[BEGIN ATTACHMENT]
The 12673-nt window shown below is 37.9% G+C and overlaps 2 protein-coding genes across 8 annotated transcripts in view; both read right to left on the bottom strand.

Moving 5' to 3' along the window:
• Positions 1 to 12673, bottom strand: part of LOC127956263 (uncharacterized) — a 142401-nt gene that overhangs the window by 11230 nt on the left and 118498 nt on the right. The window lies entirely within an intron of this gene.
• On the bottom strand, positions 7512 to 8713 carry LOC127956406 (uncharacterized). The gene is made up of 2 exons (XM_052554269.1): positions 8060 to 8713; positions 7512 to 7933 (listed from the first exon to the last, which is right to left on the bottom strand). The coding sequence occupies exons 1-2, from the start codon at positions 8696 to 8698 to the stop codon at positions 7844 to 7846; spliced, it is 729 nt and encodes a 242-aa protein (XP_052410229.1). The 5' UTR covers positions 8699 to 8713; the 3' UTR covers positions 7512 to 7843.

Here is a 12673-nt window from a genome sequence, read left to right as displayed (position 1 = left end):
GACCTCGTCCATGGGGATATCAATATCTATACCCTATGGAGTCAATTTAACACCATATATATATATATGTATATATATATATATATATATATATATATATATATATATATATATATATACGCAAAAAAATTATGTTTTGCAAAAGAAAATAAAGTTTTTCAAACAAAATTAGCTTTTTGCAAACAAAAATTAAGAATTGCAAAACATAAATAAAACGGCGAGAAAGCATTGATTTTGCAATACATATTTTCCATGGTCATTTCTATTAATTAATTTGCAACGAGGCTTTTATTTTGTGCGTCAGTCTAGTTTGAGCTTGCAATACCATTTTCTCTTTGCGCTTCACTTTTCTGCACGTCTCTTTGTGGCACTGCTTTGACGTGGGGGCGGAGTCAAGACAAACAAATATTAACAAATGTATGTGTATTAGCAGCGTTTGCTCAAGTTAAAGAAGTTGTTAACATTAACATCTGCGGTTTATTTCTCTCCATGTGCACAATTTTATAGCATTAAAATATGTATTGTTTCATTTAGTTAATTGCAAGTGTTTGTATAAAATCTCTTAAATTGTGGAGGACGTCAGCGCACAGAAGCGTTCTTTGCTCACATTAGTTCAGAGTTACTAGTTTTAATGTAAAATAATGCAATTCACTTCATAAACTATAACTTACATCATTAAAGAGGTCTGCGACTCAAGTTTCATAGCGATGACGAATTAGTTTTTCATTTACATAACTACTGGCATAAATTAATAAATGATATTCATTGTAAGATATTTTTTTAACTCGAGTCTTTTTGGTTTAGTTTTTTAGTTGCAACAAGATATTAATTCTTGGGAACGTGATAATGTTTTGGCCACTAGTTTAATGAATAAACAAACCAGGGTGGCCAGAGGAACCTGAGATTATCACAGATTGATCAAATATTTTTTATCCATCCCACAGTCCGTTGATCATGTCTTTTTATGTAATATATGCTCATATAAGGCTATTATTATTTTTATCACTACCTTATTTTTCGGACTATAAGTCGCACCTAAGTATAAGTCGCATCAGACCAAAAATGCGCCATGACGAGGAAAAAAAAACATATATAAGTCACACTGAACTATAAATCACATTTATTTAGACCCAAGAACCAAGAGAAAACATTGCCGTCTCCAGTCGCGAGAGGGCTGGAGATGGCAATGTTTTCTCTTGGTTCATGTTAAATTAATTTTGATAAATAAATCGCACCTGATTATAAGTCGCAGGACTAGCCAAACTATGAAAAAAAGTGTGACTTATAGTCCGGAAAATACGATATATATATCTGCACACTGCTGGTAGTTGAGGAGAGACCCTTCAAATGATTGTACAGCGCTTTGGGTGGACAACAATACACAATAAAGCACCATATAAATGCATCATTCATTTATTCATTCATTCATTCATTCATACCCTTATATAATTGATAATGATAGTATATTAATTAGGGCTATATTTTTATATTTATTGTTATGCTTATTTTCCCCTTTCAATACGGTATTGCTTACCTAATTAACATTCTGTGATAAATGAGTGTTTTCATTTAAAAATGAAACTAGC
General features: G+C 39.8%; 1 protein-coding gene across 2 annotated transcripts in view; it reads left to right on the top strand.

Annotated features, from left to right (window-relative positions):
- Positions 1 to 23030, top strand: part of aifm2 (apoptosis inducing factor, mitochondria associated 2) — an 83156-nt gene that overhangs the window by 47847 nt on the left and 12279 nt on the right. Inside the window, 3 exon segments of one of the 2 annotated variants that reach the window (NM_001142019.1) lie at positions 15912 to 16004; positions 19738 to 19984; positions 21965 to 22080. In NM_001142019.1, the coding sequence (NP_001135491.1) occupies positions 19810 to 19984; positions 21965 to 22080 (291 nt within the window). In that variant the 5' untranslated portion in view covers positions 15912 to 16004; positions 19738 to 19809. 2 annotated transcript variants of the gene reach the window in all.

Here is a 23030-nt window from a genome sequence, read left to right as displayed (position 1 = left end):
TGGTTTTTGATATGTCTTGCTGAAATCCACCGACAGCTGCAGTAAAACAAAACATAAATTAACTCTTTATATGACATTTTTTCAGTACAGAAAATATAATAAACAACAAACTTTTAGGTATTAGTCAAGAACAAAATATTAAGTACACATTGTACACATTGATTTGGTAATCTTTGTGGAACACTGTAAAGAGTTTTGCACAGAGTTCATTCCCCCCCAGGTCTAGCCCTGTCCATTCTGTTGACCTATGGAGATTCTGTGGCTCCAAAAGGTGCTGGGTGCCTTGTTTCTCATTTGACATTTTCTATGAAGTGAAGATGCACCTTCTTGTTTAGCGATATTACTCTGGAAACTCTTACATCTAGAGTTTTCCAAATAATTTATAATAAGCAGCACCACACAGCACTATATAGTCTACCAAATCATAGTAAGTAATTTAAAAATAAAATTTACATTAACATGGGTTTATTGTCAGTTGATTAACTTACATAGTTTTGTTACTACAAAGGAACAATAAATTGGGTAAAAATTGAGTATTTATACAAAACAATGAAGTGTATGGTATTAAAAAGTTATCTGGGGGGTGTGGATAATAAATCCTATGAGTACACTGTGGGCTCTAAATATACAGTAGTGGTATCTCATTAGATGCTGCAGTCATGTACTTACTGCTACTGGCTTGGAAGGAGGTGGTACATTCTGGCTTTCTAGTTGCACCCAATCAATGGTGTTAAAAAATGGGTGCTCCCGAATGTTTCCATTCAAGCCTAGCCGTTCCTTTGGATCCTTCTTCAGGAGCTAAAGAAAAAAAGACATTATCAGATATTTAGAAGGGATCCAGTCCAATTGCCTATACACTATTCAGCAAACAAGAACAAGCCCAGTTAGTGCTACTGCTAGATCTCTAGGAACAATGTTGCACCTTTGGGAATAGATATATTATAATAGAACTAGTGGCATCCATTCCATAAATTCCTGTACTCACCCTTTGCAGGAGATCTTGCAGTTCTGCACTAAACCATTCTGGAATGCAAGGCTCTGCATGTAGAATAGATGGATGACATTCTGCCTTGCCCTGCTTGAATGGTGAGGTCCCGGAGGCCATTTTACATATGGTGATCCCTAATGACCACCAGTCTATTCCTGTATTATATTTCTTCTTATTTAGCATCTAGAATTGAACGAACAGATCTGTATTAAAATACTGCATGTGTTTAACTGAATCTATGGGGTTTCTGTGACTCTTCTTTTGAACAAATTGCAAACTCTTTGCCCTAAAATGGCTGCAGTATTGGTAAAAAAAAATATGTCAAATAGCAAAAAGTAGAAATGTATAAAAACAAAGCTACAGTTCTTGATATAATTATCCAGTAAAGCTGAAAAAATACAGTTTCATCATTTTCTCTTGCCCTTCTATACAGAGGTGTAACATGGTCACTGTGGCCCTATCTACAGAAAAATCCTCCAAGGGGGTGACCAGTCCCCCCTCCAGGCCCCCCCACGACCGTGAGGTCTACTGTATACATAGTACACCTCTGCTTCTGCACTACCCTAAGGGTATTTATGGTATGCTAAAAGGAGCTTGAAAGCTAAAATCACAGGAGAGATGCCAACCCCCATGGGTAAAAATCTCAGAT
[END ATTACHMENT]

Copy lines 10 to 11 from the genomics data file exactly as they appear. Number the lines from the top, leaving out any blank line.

Here is a 23030-nt window from a genome sequence, read left to right as displayed (position 1 = left end):
TGGTTTTTGATATGTCTTGCTGAAATCCACCGACAGCTGCAGTAAAACAAAACATAAATTAACTCTTTATATGACATTTTTTCAGTACAGAAAATATAATAAACAACAAACTTTTAGGTATTAGTCAAGAACAAAATATTAAGTACACATTGTACACATTGATTTGGTAATCTTTGTGGAACACTGTAAAGAGTTTTGCACAGAGTTCATTCCCCCCCAGGTCTAGCCCTGTCCATTCTGTTGACCTATGGAGATTCTGTGGCTCCAAAAGGTGCTGGGTGCCTTGTTTCTCATTTGACATTTTCTATGAAGTGAAGATGCACCTTCTTGTTTAGCGATATTACTCTGGAAACTCTTACATCTAGAGTTTTCCAAATAATTTATAATAAGCAGCACCACACAGCACTATATAGTCTACCAAATCATAGTAAGTAATTTAAAAATAAAATTTACATTAACATGGGTTTATTGTCAGTTGATTAACTTACATAGTTTTGTTACTACAAAGGAACAATAAATTGGGTAAAAATTGAGTATTTATACAAAACAATGAAGTGTATGGTATTAAAAAGTTATCTGGGGGGTGTGGATAATAAATCCTATGAGTACACTGTGGGCTCTAAATATACAGTAGTGGTATCTCATTAGATGCTGCAGTCATGTACTTACTGCTACTGGCTTGGAAGGAGGTGGTACATTCTGGCTTTCTAGTTGCACCCAATCAATGGTGTTAAAAAATGGGTGCTCCCGAATGTTTCCATTCAAGCCTAGCCGTTCCTTTGGATCCTTCTTCAGGAGCTAAAGAAAAAAAGACATTATCAGATATTTAGAAGGGATCCAGTCCAATTGCCTATACACTATTCAGCAAACAAGAACAAGCCCAGTTAGTGCTACTGCTAGATCTCTAGGAACAATGTTGCACCTTTGGGAATAGATATATTATAATAGAACTAGTGGCATCCATTCCATAAATTCCTGTACTCACCCTTTGCAGGAGATCTTGCAGTTCTGCACTAAACCATTCTGGAATGCAAGGCTCTGCATGTAGAATAGATGGATGACATTCTGCCTTGCCCTGCTTGAATGGTGAGGTCCCGGAGGCCATTTTACATATGGTGATCCCTAATGACCACCAGTCTATTCCTGTATTATATTTCTTCTTATTTAGCATCTAGAATTGAACGAACAGATCTGTATTAAAATACTGCATGTGTTTAACTGAATCTATGGGGTTTCTGTGACTCTTCTTTTGAACAAATTGCAAACTCTTTGCCCTAAAATGGCTGCAGTATTGGTAAAAAAAAATATGTCAAATAGCAAAAAGTAGAAATGTATAAAAACAAAGCTACAGTTCTTGATATAATTATCCAGTAAAGCTGAAAAAATACAGTTTCATCATTTTCTCTTGCCCTTCTATACAGAGGTGTAACATGGTCACTGTGGCCCTATCTACAGAAAAATCCTCCAAGGGGGTGACCAGTCCCCCCTCCAGGCCCCCCCACGACCGTGAGGTCTACTGTATACATAGTACACCTCTGCTTCTGCACTACCCTAAGGGTATTTATGGTATGCTAAAAGGAGCTTGAAAGCTAAAATCACAGGAGAGATGCCAACCCCCATGGGTAAAAATCTCAGAT